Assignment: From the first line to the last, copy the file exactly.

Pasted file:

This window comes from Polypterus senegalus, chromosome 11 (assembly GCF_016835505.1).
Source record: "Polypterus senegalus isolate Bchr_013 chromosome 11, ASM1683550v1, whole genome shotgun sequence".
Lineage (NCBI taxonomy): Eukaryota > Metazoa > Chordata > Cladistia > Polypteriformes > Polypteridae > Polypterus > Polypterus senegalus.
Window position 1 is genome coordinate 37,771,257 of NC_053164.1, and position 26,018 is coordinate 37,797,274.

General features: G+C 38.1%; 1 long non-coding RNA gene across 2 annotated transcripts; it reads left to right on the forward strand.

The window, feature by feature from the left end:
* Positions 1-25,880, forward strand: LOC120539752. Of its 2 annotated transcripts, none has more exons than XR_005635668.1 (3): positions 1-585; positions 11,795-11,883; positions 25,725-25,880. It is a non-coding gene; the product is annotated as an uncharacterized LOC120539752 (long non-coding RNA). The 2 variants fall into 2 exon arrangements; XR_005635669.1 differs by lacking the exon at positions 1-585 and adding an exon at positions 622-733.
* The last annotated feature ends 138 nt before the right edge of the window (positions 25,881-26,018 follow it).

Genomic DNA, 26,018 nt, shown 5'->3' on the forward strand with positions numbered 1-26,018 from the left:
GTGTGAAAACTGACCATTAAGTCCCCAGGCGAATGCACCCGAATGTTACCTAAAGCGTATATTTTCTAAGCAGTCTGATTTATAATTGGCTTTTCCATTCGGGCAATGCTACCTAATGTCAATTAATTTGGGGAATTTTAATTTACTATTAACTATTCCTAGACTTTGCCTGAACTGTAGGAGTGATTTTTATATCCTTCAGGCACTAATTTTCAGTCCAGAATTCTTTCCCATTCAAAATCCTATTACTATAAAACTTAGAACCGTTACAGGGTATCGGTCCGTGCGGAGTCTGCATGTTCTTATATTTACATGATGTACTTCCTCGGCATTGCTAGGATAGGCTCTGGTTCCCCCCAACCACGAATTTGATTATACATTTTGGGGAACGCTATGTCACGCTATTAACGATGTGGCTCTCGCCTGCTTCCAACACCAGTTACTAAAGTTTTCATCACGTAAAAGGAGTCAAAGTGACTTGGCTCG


This window comes from Polypterus senegalus, chromosome 11 (assembly GCF_016835505.1).
Source record: "Polypterus senegalus isolate Bchr_013 chromosome 11, ASM1683550v1, whole genome shotgun sequence".
Lineage (NCBI taxonomy): Eukaryota > Metazoa > Chordata > Cladistia > Polypteriformes > Polypteridae > Polypterus > Polypterus senegalus.
Window position 1 is genome coordinate 37,771,257 of NC_053164.1, and position 26,018 is coordinate 37,797,274.

General features: G+C 38.1%; 1 long non-coding RNA gene across 2 annotated transcripts; it reads left to right on the forward strand.

The window, feature by feature from the left end:
* Positions 1-25,880, forward strand: LOC120539752. Of its 2 annotated transcripts, none has more exons than XR_005635668.1 (3): positions 1-585; positions 11,795-11,883; positions 25,725-25,880. It is a non-coding gene; the product is annotated as an uncharacterized LOC120539752 (long non-coding RNA). The 2 variants fall into 2 exon arrangements; XR_005635669.1 differs by lacking the exon at positions 1-585 and adding an exon at positions 622-733.
* The last annotated feature ends 138 nt before the right edge of the window (positions 25,881-26,018 follow it).

Genomic DNA, 26,018 nt, shown 5'->3' on the forward strand with positions numbered 1-26,018 from the left:
GTGTGAAAACTGACCATTAAGTCCCCAGGCGAATGCACCCGAATGTTACCTAAAGCGTATATTTTCTAAGCAGTCTGATTTATAATTGGCTTTTCCATTCGGGCAATGCTACCTAATGTCAATTAATTTGGGGAATTTTAATTTACTATTAACTATTCCTAGACTTTGCCTGAACTGTAGGAGTGATTTTTATATCCTTCAGGCACTAATTTTCAGTCCAGAATTCTTTCCCATTCAAAATCCTATTACTATAAAACTTAGAACCGTTACAGGGTATCGGTCCGTGCGGAGTCTGCATGTTCTTATATTTACATGATGTACTTCCTCGGCATTGCTAGGATAGGCTCTGGTTCCCCCCAACCACGAATTTGATTATACATTTTGGGGAACGCTATGTCACGCTATTAACGATGTGGCTCTCGCCTGCTTCCAACACCAGTTACTAAAGTTTTCATCACGTAAAAGGAGTCAAAGTGACTTGGCTCG